In the United States, a unit of liquid capacity = ¼ U.S. liquid quart, about 237 milliliters. For purposes of food labeling, the FDA defines it as 240 mL (21 CFR 101.9(b)(5)(viii)).
In imperial measure, a unit of liquid capacity = ¼ imperial quart, about 284 milliliters.
In Sierra Leone, 20th century, a unit of capacity used for grain, approximately 333 milliliters. (UN, 1966)
In Australia, which uses the metric system, 20th century, the cup used in recipes has become 250 milliliters, 5.5% larger than the American cup, and 12% smaller than the old imperial cup. The cup is very likely to migrate to this value worldwide; most new graduated kitchen measures are already marked with a 250-mL level.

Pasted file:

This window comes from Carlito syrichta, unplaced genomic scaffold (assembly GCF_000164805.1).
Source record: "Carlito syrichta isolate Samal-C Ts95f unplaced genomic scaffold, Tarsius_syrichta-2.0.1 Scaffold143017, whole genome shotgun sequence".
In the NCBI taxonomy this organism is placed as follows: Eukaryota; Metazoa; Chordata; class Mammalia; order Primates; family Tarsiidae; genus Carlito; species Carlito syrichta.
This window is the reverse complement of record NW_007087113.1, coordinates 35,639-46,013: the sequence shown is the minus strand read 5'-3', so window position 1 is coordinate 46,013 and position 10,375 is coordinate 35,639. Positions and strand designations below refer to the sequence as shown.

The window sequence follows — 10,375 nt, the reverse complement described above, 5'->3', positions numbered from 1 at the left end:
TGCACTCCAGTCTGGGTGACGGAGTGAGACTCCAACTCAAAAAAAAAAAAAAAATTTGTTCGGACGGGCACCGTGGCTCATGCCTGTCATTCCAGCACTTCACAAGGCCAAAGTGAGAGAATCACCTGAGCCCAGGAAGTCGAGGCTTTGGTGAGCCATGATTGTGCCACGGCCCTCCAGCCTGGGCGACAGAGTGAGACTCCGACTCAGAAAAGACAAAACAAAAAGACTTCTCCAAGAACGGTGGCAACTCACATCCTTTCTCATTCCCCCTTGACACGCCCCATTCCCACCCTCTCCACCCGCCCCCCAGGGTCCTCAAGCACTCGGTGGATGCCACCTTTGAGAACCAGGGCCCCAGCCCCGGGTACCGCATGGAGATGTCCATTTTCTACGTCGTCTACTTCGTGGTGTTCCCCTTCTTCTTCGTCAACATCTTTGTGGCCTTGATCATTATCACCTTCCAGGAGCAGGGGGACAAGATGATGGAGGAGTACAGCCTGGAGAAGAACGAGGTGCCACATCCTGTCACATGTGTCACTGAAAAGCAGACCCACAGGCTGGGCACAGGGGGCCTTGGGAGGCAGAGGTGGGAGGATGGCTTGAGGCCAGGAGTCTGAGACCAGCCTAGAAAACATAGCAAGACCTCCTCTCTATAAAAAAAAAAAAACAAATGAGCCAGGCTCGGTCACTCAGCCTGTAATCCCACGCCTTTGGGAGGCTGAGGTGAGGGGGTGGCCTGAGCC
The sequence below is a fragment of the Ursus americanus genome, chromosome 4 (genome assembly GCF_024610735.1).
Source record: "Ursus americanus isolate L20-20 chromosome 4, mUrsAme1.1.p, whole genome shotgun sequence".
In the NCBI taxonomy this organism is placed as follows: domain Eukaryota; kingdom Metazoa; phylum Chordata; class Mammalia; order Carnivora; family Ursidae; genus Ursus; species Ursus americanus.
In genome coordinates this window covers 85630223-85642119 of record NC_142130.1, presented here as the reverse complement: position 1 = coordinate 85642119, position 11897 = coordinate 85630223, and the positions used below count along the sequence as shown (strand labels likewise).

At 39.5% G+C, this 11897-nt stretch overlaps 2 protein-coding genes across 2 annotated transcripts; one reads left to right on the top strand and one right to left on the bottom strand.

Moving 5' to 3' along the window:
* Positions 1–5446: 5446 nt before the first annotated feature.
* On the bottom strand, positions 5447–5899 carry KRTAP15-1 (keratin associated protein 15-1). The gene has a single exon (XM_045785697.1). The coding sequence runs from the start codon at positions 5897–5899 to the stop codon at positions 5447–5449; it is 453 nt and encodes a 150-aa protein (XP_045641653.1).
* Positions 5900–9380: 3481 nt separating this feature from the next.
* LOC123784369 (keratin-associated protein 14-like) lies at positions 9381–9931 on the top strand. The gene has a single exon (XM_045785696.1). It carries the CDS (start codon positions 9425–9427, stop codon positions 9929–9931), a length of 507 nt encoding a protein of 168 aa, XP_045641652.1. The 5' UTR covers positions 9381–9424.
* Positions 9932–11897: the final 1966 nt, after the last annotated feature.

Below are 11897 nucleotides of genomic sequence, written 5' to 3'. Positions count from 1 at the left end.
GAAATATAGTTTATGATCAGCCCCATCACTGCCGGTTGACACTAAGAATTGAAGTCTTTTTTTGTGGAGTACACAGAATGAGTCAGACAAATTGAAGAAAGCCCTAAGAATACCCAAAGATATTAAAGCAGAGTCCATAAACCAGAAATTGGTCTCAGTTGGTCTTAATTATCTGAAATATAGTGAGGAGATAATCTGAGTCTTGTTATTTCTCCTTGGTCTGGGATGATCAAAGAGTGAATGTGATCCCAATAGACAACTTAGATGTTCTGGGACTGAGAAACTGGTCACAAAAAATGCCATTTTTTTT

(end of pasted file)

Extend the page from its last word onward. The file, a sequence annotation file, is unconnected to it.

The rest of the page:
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Last revised: 24 September 2016.